Either way, for functions that may fail from types, just label it with an unsafe suffix.

const config = require('config')
// config.get will throw if key doesn't exist
const getSecretKeyUnsafe = config => config.get('keys.gateway.secretKey')

For functions that may throw an exception, either use Result.try, simply wrap them with a try/catch and return a Folktale Result, a normal JavaScript Promise, or even just an Object like Go and Elixir do. Conversely, if it’s a 3rd party library/function you are wrapping, change it to a suffix of safe to help differentiate.

//return an Object
const getSecretKeySafe = config => {
try {
const value = config.get('keys.gateway.secretKey')
return {ok: true, value}
} catch (error) {
return {ok: false, error}
const {ok, value, error} = getSecretKeySafe(config)
if(ok) {
// use value
} else {
// log/react to error
// return a Promise
const getSecretKeySafe = config => {
try {
const value = config.get('keys.gateway.secretKey')
return Promise.resolve(value)
} catch (error) {
return Promise.reject(error)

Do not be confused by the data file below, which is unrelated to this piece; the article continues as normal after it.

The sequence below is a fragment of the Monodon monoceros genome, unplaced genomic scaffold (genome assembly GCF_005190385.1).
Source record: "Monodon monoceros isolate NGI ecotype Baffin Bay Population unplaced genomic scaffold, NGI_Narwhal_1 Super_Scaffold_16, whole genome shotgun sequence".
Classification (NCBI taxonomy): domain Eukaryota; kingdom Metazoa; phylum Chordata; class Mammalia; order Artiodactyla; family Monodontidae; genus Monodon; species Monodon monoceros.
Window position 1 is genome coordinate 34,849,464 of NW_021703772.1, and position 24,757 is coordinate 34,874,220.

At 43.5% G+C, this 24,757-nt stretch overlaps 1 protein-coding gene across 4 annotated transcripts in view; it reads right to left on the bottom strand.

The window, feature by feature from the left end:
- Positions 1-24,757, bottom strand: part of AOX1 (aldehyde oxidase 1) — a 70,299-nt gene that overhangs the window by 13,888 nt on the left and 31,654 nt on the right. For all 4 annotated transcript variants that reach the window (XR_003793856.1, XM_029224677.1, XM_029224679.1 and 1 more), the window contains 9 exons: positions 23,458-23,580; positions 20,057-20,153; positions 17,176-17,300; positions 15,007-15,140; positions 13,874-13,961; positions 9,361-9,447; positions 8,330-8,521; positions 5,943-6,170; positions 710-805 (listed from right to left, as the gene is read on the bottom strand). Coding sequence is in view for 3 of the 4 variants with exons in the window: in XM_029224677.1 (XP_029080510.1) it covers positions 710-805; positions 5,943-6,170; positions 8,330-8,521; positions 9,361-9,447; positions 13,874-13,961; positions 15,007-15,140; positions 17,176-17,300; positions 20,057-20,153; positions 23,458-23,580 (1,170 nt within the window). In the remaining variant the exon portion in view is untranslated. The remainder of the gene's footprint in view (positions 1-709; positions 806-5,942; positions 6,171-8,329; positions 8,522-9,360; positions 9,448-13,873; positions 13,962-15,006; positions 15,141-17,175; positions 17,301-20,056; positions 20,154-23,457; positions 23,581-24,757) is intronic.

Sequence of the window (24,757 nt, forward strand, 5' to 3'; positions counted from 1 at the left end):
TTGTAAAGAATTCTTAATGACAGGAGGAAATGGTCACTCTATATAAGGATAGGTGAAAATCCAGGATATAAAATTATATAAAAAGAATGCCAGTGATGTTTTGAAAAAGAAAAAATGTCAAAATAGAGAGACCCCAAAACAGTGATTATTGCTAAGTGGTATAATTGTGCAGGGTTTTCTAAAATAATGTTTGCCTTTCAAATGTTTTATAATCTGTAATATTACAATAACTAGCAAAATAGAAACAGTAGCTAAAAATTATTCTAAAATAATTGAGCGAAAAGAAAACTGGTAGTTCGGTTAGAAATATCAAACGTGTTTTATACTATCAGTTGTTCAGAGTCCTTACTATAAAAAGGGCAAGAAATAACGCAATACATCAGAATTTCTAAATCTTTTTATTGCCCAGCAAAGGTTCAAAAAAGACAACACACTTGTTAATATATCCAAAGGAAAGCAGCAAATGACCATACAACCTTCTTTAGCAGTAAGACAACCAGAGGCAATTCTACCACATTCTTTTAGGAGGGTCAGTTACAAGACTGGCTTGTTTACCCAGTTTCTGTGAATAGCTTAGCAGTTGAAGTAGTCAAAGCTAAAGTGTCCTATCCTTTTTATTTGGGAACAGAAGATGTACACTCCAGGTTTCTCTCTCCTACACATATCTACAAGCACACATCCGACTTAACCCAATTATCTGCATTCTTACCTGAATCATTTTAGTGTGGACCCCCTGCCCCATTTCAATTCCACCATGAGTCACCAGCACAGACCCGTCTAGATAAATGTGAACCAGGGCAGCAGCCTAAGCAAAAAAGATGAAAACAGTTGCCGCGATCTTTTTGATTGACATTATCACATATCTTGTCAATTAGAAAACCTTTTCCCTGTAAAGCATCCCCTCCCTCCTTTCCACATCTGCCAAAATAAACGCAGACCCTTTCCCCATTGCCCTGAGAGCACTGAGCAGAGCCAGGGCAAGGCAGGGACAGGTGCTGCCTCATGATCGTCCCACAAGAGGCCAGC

// return a Folktale Result
const getSecretKeySafe = config => {
try {
const value = config.get('keys.gateway.secretKey')
return Result.Ok({value})
} catch (error) {
return Result.Error(error)

Don’t Throw

Exceptions are impure, and violate function purity. Instead of same input, same output, you have no output because it exploded. Worse, if you compose it with other pure functions, it can affect their purity by making them all impure because you put a grenade in it. Very unpredictable and worse in server scenarios.

Don’t throw Errors. Endeavor to either return Maybe‘s for possibly missing values, Result‘s or Either‘s for errors, or even a Promise if you’re just starting out. If you can, endeavor to have promises not have a catch as this implies you know about an error. If you know about it and what can go wrong, instead return a Promise.resolve in the .catch with a Maybe, Result, or Validation to indicate what actually went wrong. Avoid creating null pointers intentionally.